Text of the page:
Department of Development Studies

Dr Sarah Njeri

Key information

Department of Development Studies Lecturer in Humanitarian and Development Studies Program convenor MSc Humanitarian Action Online
MA, PhD (Bradford)
Email address
Support hours
By email appointment


Sarah is a peace and conflict scholar with degrees in conflict resolution and peace studies from the University of Bradford’s Peace Studies Department. 

Her research has generated critical insights on peacebuilding and humanitarian policies and practise. Prior to joining SOAS, she was a Research Fellow with the Humanitarian Policy Group at ODI, and before that was a post-doctoral research associate at the African Leadership Centre at King’s College London. She has experience of working and researching on conflict prevention, post conflict peacebuilding, humanitarian disarmament, advocacy and development-related issues in Somaliland, Kenya, Ethiopia, Angola, Sierra Leone, Tanzania and Cambodia. Current themes of interest include, peacebuilding, post-conflict reconstruction, environmental peacebuilding, Mine Action, humanitarian disarmament, and climate resilience.

Her research is inherently interdisciplinary and combines different methodological approaches that foregrounds empirical investigations and local knowledge. Her research sits at the intersection between academia, policy and practice. She applies a critical lens to research and in doing so challenges prevailing approaches to implementation modalities of humanitarian, development and post conflict peacebuilding programs especially within the subsector of Mine Action.  Her previous research challenges the dominant critique on liberal peacebuilding which generalizes the failure of interventions without looking into the nuances of these on implementation modalities in difficult/challenging/non-conforming post conflict contexts. This research examined the implementation of humanitarian mine action programs within the Somaliland which exemplifies such challenges. Both Mine Action research as a topic and Somaliland as a context for academic research have been at the peripheral especially from within peace research. Academic engagement on issues of Explosive Remnants of War extensively focuses on the technological advances towards clearance methods. This usually converges in the fields of engineering and military related research. Her research and teaching aims at bringing Mine Action back into the academic discourse especially within humanitarian and development studies.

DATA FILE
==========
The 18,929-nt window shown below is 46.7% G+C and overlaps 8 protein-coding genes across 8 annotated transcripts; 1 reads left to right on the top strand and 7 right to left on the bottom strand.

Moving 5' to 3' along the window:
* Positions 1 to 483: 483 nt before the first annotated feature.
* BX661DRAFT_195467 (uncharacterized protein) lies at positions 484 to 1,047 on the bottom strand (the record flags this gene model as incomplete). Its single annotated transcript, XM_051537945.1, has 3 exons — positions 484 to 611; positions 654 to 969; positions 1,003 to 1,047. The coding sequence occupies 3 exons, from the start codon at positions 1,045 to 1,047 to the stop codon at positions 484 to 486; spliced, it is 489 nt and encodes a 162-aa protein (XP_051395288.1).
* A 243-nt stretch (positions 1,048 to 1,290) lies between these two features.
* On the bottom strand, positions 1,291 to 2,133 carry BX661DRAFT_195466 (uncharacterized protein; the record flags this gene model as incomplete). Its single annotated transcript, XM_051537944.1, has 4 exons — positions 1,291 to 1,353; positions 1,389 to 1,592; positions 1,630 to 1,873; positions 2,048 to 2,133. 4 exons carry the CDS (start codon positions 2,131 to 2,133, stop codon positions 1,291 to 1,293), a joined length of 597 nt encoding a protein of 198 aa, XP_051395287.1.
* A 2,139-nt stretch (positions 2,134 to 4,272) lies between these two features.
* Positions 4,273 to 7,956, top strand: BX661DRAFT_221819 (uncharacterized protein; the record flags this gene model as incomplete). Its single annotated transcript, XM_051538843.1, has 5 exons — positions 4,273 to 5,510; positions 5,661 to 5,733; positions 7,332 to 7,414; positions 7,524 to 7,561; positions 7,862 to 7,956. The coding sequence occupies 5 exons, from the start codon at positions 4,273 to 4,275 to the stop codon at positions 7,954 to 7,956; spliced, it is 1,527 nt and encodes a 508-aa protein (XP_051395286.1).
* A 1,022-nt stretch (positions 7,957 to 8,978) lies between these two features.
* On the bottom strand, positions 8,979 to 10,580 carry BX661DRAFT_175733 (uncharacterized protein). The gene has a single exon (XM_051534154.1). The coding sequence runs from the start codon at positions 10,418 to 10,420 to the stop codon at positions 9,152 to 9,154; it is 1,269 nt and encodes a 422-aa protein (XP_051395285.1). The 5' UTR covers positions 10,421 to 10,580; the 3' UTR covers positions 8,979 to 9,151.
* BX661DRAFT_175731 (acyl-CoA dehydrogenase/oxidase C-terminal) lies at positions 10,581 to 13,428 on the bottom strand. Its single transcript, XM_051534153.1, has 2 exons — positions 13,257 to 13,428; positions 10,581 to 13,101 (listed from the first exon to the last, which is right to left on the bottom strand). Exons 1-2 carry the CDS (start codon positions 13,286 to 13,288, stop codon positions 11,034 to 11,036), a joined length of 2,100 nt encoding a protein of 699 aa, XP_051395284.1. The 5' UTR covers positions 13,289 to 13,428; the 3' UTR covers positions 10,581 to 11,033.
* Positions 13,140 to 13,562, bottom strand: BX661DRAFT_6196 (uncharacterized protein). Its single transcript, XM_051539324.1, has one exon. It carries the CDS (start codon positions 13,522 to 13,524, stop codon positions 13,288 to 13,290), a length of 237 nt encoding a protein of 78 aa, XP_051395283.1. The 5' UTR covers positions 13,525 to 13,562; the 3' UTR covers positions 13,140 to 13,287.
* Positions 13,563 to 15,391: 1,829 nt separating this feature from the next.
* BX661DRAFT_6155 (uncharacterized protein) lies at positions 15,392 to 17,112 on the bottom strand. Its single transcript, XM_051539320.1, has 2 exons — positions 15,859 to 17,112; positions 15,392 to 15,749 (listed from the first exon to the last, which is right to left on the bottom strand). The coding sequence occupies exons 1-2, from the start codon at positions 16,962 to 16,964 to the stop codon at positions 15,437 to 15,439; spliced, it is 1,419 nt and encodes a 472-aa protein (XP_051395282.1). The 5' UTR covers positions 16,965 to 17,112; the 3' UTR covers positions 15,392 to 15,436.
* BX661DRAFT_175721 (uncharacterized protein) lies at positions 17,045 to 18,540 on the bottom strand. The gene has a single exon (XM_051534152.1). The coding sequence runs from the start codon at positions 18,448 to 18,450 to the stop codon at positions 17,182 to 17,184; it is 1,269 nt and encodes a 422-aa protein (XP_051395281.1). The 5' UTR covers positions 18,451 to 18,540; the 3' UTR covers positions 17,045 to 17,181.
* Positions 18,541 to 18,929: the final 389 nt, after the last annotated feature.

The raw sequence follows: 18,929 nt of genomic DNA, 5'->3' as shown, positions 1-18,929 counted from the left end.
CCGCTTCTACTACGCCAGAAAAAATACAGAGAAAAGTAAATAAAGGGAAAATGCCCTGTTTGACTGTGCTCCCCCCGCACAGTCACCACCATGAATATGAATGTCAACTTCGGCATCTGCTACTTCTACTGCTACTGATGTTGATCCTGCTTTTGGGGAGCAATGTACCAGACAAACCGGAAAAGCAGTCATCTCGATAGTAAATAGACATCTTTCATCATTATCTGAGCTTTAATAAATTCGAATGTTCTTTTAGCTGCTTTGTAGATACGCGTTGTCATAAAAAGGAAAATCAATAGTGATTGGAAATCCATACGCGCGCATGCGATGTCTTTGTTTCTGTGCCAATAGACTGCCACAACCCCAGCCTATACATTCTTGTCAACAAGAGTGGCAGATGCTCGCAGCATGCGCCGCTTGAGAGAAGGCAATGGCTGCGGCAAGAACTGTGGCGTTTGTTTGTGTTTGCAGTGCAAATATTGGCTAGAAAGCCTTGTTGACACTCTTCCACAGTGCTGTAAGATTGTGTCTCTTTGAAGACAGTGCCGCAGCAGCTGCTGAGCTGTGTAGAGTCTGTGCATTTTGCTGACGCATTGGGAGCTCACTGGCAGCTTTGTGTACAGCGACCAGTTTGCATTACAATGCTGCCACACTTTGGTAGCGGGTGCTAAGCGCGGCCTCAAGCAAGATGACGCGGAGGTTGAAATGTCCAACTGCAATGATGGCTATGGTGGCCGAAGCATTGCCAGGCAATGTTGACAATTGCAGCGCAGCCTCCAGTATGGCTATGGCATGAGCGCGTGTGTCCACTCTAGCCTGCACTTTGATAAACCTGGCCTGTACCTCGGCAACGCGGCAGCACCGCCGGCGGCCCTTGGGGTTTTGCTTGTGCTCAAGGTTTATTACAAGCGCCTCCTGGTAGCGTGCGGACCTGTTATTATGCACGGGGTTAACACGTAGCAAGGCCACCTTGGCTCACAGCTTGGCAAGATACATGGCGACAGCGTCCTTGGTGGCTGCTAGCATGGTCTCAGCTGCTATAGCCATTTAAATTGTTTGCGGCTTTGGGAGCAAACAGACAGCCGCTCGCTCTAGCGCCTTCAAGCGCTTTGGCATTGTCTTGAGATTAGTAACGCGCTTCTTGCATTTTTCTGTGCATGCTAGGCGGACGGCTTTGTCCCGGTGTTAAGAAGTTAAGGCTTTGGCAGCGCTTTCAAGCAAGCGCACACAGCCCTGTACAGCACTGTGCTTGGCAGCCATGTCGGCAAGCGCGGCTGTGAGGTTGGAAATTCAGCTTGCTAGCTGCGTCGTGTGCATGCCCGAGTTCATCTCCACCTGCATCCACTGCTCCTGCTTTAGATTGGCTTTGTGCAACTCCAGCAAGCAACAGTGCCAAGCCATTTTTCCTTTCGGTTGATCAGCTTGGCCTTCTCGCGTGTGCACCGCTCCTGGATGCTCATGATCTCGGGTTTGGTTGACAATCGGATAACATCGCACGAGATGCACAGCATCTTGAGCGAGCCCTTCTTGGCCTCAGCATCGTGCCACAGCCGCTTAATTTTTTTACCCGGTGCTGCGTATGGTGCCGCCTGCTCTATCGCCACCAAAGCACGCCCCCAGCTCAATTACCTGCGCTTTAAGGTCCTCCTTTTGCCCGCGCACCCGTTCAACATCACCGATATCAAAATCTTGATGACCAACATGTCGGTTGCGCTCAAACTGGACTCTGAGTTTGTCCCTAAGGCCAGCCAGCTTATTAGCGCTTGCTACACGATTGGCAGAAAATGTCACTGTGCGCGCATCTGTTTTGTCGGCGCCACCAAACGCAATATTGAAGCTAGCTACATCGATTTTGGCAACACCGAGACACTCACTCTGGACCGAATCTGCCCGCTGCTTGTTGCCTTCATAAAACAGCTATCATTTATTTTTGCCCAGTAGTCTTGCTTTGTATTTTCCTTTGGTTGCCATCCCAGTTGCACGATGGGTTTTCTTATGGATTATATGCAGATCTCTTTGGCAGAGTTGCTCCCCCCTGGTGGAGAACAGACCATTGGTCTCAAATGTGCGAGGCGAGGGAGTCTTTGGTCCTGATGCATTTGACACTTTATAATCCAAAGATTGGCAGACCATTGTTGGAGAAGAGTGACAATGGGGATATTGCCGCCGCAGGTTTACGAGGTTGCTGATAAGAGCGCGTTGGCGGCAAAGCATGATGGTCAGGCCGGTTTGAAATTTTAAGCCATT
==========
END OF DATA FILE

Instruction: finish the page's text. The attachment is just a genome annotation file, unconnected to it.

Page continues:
Sarah embeds advocacy in her work in various ways; she seeks to redress the invisibilization and marginalisation of voices and knowledge from the Global South especially and including Early Career Researchers.  Her work on this topic has been funded by two grants by the British Academy in 2019 and  2024  and through the SOAS ISPF internal research grant.   

Sarah further maintains an active engagement in advocacy within the humanitarian disarmament space through her role as a trustee of REVIVE Campaign, the Conflict and Environment Observatory (CEOBS) organisation, a research charity working to reduce the harm to people and ecosystems from armed conflicts and military activities. These reflect her academic and advocacy interests.  She also sits on the Board of the Environmental Peacebuilding Association as the Africa Regional Director.

Key publications

Sarah Njeri is the co-editor of Global Activism and Humanitarian Disarmament published by Palgrave, Macmillan; a book that analyses the politics of the humanitarian disarmament community - who have successfully achieved international treaties banning landmines, cluster munitions and nuclear weapons, as well as restricting the global arms trade. Sarah Njeri has published in key journals including Peacebuilding and the Journal of Peacebuilding & Development Journal among others.

Research interests

  • Peacebuilding
  • Post-conflict reconstruction
  • Environmental peacebuilding
  • Mine Action
  • Humanitarian disarmament
  • Climate resilience